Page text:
NextGen stakeholders face a tough task selling the $40 billion airspace modernization initiative to the traveling public and to leaders on Capitol Hill, according to panelists at an Airlines Pilots Association International (APLA) and the National Air Traffic Controllers’ Association (NATCA) symposium in Washington last week.
FAA has set 2025 as the target date for full implementation, but many NextGen programs have already operational, making travel more efficient, safer and more environmentally friendly. For example, FAA has already installed 500 of the 700 planned Automated Dependent Surveillance-Broadcast (ADS-B) ground stations needed to monitor thousands of aircraft by broadcasting their positions; the entire network will be completed by next year, and it forms the core of the NextGen system, which includes the En Route Modernization (ERAM) project—an air traffic control computer system that allows controllers to track airplanes at higher altitudes than they currently can.
But Paul Rinaldi, president of NATCA, said the industry is constantly being asked when NextGen is going to be implemented, which is tough to hear, because NextGen is already here.
“It’s the biggest transformation and the biggest program that the FAA and NATCA have taken on together. And it’s a wonderful success story. In 2009, we were not involved in developing and testing, and ERAM was not working. Today, we’re involved in every detail. Now it’s moving toward the East Coast. Nobody wants to talk about that being NextGen and that’s really frustrating because it’s the biggest transformation in the system we’ve seen in a long time,” said Rinaldi.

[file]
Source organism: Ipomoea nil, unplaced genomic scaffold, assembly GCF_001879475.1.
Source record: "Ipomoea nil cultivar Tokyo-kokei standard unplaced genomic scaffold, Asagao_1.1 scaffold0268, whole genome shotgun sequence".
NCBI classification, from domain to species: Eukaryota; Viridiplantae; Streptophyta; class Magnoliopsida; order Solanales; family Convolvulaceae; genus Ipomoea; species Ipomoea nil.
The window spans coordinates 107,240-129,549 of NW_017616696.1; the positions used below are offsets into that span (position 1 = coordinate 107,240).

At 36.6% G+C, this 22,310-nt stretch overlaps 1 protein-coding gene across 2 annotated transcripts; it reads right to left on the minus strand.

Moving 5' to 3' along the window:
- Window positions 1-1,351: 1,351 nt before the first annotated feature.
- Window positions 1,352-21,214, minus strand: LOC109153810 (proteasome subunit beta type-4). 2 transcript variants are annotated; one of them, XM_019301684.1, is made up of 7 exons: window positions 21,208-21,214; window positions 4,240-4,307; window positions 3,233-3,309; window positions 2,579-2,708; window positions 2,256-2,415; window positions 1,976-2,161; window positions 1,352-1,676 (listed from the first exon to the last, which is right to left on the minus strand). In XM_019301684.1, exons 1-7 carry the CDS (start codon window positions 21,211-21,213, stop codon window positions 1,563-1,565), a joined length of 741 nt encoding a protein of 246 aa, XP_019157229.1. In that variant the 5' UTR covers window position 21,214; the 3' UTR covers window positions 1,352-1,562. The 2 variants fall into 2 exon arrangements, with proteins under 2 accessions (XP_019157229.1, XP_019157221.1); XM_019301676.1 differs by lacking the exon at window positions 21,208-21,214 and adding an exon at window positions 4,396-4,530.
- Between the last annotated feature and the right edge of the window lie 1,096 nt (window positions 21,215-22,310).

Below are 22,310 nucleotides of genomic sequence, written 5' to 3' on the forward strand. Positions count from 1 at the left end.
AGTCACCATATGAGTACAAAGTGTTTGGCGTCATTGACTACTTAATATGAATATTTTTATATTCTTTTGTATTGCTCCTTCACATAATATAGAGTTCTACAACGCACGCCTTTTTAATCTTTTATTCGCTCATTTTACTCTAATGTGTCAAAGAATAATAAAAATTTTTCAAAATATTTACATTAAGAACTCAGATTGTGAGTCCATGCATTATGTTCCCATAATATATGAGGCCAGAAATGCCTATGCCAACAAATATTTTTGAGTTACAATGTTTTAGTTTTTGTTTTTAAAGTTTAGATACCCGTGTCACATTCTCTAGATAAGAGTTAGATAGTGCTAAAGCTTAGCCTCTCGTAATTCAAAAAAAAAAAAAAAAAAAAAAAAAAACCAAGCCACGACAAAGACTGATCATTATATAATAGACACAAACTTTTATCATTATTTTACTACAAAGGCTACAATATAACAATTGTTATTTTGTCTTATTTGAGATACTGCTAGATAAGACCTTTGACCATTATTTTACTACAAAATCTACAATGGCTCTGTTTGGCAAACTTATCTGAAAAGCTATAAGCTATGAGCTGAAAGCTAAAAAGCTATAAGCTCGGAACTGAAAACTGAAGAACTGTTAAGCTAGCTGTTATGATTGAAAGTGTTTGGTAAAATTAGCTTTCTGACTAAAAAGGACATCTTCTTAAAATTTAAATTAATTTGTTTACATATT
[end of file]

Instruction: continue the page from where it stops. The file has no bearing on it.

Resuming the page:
FAA oversees 200 air traffic control towers, and monitors 80,000 flights per day. Implementing the new system is complicated, because controllers have to maintain the current legacy system, while also implementing and practicing the upgraded protocols.
Added to that complication, is the government funding behind the FAA, which took a $637 million reduction to its 2013 operating budget because of sequestration, and is facing similar cuts annually over the next decade unless lawmakers revoke the sequester.
Rinaldi called sequestration a “kryptonite” to NextGen implementation. He compared the government’s progress on NextGen implementation to a freight train that was moving along steadily until March, when the sequester was imposed.
Nicholas Calio, president of Airlines for America (A4A), advocated for a change in the way the government views the aviation industry, with a national policy restructuring the aviation tax policy and providing a steady funding curve for NextGen. Calio said the United States needs to transform its commercial aviation industry, and provide the infrastructure necessary to remain the world leader, because airlines operating in foreign countries have big economic advantage over those in the United States.
Ed Bolen, president of the National Business Aviation Industry had similar views to Calio and other panelists, but reminded the symposium that the U.S. still has increased FAA funding steadily over the past 15 years. “Our system does have problems, no question about that. But we should not forget that over the past 15 years we have seen an almost unbroken line of funding increases for the FAA,” said Bolen.
Rep. Frank Lobiondo (R-N.J.), chairman of the House Subcommittee on Aviation, told the symposium he favors the aviation industry stakeholder listening sessions over congressional hearings as a way to ensure proper funding levels for NextGen.